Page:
Since 2014, black phosphorous can be split into layers 10 to 20 atoms thick. Black phosphorous has an inherent bandgap, something that graphene lacks. The bandgap can be tuned from 0.3 to 2.0 electron volts. No other 2D material has this range. It bridges the bandgaps of graphene (0 eV) and of transition-metal dichalcogenides such as molybdenum disulfide, which range from 1.0 to 2.5 eV.
Black phosphorus’s bandgap range means it can absorb and emit light with wavelengths of 0.6 to 4.0 micrometers—covering the visible to infrared. That spectrum could be key to its use in sensors and in optical communications.
However, black phosphorous is tough to make. High temperature and pressure is needed to make it. It degrades in a few hours when exposed to air.
Background on doping to tune bandgap
Black phosphorus consists of stacked layers of phosphorene, a two-dimensional semiconductor with promising device characteristics. We report the realization of a widely tunable band gap in few-layer black phosphorus doped with potassium using an in situ surface doping technique. Through band structure measurements and calculations, we demonstrate that a vertical electric field from dopants modulates the band gap, owing to the giant Stark effect, and tunes the material from a moderate-gap semiconductor to a band-inverted semimetal. At the critical field of this band inversion, the material becomes a Dirac semimetal with anisotropic dispersion, linear in armchair and quadratic in zigzag directions. The tunable band structure of black phosphorus may allow great flexibility in design and optimization of electronic and optoelectronic devices.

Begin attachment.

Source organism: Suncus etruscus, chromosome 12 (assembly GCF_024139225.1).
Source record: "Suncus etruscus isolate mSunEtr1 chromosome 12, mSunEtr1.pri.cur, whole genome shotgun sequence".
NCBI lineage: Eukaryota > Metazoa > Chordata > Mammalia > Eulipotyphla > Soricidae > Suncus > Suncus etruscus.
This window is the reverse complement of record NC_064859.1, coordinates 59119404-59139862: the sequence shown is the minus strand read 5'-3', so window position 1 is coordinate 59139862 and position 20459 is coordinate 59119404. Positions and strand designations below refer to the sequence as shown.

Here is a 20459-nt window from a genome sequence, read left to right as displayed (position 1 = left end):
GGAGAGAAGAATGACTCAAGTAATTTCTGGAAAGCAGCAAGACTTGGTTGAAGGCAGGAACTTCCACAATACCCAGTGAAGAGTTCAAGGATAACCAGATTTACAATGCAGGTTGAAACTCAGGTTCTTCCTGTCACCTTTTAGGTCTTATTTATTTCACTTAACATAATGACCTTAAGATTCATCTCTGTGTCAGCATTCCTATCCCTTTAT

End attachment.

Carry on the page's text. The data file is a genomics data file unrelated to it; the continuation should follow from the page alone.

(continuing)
Devices made from Black Phosphorous
Black phosphorus (P), a layered material that can be isolated down to individual 2D crystalline sheets, exhibits highly anisotropic mechanical properties due to its corrugated crystal structure in each atomic layer, which are intriguing for two-dimensional (2D) nanomechanical devices. Here we lay the framework for describing the mechanical resonant responses in free-standing black P structures, by using a combination of analytical modeling and numerical simulation. We find that thicker devices (over 100 nm) operating in the elastic plate regime exhibit pronounced signatures of mechanical anisotropy, and can lead to new multimode resonant characteristics in terms of mode sequences, shapes, and orientational preferences that are unavailable in nanomechanical resonators made of isotropic materials. In addition, through investigating devices with different geometries, we identify the resonant responses’ dependence on crystal orientation in asymmetric devices, and evaluate the effects from the degree of anisotropy. The results suggest a pathway towards harnessing the mechanical anisotropy in black P for building novel 2D nanomechanical devices and resonant transducers with engineerable multimode functions.
Brian Wang is a Futurist Thought Leader and a popular Science blogger with 1 million readers per month. His blog Nextbigfuture.com is ranked #1 Science News Blog. It covers many disruptive technology and trends including Space, Robotics, Artificial Intelligence, Medicine, Anti-aging Biotechnology, and Nanotechnology.
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